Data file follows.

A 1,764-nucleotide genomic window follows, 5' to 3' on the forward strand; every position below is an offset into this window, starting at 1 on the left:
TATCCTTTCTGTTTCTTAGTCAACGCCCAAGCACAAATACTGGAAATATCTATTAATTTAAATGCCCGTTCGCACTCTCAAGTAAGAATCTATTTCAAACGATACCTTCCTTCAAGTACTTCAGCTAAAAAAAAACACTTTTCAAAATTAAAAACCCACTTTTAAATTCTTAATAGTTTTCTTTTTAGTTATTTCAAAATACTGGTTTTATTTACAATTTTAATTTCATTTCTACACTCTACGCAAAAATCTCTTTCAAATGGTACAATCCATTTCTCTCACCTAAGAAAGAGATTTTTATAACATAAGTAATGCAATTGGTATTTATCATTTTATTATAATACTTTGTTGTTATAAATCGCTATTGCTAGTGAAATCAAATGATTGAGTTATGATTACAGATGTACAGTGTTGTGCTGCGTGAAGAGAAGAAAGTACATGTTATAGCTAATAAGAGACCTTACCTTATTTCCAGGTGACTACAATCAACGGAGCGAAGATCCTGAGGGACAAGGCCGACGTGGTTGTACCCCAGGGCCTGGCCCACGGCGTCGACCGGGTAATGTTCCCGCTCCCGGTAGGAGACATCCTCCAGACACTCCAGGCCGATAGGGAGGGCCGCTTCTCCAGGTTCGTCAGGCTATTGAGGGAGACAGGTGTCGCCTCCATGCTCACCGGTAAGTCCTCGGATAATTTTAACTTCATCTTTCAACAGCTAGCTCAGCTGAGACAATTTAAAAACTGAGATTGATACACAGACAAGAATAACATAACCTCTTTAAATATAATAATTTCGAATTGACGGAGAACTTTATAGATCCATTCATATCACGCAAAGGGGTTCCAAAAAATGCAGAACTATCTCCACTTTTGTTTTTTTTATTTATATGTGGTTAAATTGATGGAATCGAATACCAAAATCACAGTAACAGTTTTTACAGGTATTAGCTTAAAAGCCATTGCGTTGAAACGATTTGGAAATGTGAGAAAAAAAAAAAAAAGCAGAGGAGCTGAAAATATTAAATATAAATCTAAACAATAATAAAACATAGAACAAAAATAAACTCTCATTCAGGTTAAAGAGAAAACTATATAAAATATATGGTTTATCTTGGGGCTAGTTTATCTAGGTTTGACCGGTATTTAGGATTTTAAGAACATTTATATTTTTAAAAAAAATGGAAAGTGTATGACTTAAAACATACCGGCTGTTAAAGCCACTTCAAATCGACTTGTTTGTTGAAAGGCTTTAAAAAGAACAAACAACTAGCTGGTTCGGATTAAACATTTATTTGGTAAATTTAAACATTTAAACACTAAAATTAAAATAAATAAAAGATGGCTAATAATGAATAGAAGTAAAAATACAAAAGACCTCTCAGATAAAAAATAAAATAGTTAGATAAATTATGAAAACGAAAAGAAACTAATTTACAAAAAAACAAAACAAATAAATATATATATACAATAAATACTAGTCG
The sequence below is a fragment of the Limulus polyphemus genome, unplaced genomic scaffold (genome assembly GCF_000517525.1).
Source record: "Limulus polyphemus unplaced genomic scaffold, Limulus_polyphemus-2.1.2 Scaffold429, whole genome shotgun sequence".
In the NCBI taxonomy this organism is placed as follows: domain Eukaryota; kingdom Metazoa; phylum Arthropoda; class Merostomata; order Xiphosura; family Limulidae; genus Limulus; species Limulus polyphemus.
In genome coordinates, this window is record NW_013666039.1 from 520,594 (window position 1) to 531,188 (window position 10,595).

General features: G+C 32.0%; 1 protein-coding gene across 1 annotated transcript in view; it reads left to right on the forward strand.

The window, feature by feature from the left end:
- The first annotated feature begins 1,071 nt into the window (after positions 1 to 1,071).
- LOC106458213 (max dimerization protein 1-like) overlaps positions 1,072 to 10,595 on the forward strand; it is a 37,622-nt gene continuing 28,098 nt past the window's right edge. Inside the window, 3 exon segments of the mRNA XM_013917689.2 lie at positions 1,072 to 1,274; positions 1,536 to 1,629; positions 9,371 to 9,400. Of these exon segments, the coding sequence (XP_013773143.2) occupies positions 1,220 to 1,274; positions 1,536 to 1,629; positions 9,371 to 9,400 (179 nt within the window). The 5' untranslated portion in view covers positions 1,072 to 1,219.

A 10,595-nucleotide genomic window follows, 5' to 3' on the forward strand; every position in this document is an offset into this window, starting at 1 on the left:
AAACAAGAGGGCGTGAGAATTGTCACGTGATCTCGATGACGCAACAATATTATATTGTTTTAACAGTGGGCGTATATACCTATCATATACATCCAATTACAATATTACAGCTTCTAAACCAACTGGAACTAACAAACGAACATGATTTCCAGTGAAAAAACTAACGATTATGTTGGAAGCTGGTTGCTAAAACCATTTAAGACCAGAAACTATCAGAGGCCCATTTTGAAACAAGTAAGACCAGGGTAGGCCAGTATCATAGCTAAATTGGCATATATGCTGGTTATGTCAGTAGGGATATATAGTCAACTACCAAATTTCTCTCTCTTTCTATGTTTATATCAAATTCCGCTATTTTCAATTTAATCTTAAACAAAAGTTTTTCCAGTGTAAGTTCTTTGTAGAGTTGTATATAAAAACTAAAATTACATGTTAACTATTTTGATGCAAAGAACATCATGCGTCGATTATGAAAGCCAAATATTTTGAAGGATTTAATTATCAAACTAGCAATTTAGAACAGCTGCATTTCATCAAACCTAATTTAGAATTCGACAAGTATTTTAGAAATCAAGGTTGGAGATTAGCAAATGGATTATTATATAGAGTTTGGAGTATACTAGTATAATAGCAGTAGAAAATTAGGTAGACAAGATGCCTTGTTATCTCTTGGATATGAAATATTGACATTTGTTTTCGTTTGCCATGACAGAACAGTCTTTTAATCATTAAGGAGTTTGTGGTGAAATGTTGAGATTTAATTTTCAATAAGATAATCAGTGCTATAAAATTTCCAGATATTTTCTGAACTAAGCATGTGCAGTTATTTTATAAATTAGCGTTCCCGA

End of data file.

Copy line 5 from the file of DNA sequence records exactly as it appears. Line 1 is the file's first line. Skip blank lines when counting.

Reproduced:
In the NCBI taxonomy this organism is placed as follows: domain Eukaryota; kingdom Metazoa; phylum Arthropoda; class Merostomata; order Xiphosura; family Limulidae; genus Limulus; species Limulus polyphemus.